By Anna Yukhananov
WASHINGTON, March 30 (Reuters) - U.S. health regulators said on Friday tobacco companies must report how much formaldehyde, nicotine or any of 18 other harmful chemicals are in their products, as part of a larger government effort to regulate the tobacco industry.
Another draft rule places limits on misleading advertising that attempts to show some tobacco products are less harmful than others, such as "tar-free" or "light," without providing evidence these claims actually make products safer.
The guidelines are part of the U.S. Food and Drug Administration's enforcement of a 2009 law that gives it broad authority to oversee the manufacturing and marketing of cigarettes and other tobacco products.
"Tobacco products, in this country at least, are the only mass-consumed products that consumers don't know what's in them," Dr. Lawrence Deyton, director of the FDA's Center for Tobacco Products, told reporters.
"Today, we are ending that era."
Some 8 million Americans have smoking-related illnesses, and as many as 443,000 Americans die each year from smoking-related causes such as lung cancer. Smoking is estimated to be the No. 1 preventable cause of illness and death in the United States, and contributes about $96 billion each year to health care costs.
The guidelines would force companies to tell the FDA whether their products contain any of 20 harmful or potentially harmful ingredients found in tobacco or tobacco smoke, and the amount of each.
The ingredients won't go on the packaging; rather, the FDA would compile information for each product and provide it to the public by April 2013. The FDA said it hasn't yet decided how it will present the information.
These 20 chemicals are the easiest to test for immediately, but the FDA will later make companies provide information for a full list of 93 chemicals.
Deyton, head of the FDA's tobacco center, said most people are aware of the dangers of smoking in general, but may not know specifically which chemicals in tobacco are harmful, and why.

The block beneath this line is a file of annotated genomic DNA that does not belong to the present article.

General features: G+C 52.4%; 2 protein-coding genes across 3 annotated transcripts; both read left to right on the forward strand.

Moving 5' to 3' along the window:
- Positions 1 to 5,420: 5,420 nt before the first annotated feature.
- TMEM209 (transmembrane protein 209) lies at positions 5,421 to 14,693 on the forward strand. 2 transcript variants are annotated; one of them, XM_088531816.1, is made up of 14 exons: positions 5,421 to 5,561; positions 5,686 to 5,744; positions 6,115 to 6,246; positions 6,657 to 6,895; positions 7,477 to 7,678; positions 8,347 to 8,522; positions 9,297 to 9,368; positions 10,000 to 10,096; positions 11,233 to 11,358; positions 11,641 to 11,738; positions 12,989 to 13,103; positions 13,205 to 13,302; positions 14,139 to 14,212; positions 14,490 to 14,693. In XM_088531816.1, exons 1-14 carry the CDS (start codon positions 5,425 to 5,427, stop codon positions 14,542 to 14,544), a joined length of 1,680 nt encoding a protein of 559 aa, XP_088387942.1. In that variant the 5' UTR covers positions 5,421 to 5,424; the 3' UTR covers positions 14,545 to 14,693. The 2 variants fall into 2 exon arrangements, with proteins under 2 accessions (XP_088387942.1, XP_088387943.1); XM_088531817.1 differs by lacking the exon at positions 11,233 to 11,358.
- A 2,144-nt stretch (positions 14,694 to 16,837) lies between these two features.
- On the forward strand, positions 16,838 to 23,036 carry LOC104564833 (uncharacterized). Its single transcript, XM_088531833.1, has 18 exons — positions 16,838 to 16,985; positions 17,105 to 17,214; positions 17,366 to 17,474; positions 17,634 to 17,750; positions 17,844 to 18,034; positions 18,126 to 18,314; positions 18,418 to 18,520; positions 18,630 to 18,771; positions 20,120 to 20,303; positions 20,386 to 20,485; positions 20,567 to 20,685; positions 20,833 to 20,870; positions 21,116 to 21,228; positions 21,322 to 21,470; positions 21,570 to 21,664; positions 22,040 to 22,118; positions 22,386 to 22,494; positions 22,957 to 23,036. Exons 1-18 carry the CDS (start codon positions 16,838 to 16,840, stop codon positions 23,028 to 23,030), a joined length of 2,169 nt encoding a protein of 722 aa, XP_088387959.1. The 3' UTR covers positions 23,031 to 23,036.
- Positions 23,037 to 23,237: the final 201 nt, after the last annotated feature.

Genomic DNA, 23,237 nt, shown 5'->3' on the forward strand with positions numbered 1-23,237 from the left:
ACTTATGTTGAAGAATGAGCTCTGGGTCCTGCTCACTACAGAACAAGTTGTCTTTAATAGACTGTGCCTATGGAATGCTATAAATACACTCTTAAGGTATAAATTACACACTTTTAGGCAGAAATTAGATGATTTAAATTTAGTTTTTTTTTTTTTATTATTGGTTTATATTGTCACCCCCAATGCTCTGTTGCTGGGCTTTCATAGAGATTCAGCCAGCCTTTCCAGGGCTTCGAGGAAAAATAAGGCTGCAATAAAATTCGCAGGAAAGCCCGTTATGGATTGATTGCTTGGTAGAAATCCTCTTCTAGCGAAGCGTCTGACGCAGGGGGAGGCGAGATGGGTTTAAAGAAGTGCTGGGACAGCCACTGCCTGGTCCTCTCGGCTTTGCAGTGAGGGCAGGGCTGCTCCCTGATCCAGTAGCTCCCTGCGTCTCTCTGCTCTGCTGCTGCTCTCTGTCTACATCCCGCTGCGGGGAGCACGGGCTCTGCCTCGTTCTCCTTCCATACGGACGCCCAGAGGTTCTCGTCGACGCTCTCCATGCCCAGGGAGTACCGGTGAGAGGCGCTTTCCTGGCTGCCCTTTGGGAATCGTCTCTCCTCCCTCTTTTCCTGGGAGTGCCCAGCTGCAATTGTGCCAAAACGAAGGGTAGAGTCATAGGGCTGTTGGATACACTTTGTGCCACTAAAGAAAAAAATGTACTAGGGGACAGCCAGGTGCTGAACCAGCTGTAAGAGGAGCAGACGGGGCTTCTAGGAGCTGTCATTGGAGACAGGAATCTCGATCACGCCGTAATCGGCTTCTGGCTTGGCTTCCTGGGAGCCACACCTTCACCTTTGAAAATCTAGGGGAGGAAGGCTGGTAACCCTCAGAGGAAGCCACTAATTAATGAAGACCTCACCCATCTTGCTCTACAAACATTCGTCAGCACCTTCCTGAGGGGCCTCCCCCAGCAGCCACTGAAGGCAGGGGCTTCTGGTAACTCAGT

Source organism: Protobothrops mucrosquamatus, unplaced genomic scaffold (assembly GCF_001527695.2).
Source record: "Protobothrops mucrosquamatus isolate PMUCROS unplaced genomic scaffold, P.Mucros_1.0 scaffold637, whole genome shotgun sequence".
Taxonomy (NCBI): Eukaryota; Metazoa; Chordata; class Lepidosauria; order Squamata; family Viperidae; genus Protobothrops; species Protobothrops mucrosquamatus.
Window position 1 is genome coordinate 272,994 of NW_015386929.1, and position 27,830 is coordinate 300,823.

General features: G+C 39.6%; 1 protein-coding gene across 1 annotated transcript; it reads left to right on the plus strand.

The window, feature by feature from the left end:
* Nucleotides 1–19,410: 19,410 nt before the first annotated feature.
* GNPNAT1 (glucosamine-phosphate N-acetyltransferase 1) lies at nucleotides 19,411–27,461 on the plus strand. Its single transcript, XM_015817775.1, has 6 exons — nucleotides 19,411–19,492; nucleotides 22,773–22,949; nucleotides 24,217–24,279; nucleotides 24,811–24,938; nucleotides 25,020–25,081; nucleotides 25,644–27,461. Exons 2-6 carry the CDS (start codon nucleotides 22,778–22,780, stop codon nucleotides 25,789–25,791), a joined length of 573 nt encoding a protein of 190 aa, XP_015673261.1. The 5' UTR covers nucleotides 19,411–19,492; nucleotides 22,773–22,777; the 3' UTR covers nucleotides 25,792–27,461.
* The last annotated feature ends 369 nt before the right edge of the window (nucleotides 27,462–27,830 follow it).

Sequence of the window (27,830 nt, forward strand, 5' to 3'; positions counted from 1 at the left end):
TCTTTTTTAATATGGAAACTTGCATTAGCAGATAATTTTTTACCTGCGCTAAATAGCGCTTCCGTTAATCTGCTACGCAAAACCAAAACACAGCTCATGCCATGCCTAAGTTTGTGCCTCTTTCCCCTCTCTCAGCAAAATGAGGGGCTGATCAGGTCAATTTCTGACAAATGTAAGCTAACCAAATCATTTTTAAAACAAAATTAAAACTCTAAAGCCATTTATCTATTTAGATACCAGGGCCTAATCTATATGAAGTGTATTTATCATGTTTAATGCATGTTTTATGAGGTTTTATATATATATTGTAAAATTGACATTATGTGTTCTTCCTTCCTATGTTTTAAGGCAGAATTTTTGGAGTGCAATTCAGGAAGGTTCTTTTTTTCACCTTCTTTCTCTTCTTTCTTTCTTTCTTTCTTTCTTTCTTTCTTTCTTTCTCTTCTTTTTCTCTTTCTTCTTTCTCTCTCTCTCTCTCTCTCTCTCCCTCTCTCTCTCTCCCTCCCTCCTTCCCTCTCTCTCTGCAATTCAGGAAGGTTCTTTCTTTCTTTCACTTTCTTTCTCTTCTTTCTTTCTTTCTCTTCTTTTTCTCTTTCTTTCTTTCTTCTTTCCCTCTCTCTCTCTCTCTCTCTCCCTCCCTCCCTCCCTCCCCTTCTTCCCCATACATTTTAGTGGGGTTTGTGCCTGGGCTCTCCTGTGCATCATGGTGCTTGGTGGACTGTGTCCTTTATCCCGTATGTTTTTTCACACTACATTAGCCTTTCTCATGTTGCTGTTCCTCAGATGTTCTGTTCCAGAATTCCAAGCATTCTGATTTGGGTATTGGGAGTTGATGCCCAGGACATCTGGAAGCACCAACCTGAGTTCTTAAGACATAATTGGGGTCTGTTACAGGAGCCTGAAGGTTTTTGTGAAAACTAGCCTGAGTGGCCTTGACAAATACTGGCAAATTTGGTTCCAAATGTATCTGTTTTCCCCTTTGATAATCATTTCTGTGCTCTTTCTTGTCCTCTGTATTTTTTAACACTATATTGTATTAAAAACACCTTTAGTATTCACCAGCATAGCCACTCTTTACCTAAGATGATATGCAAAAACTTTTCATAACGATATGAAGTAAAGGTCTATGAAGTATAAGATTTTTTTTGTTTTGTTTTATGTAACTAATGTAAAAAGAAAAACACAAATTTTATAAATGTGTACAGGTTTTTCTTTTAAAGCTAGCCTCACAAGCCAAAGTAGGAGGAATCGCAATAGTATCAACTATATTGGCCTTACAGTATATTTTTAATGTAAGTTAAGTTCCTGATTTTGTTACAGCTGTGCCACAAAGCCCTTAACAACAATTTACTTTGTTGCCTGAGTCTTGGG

For example, ingesting carbon monoxide - produced any time you burn something, and present in tobacco smoke - is known to increase the risk of heart disease and lung disease, the FDA said.
Besides informing the public, regulators said they hope the rules would encourage tobacco companies like Lorillard Inc and Altria Group, parent of Philip Morris USA, to make their products safer and less addictive.
Representatives from the companies could not be immediately reached for comment.
The announcement comes only a month after the government suffered a blow in court in trying to enforce another tobacco law that requires companies to put large graphic warnings on cigarette packaging. A U.S. District Court judge sided with the companies and ruled the labels were unconstitutional. The United States is appealing the decision.
The second draft rule requires FDA approval for companies to sell products they claim to be less harmful than typical tobacco products, known as modified risk tobacco products.
The companies must submit scientific studies and analyses to the FDA in order to prove their tobacco products actually benefit public health, or reduce harm.
To counter a decline in smoking in the United States, cigarette makers have focused on smokeless tobacco and other "modified risk" products.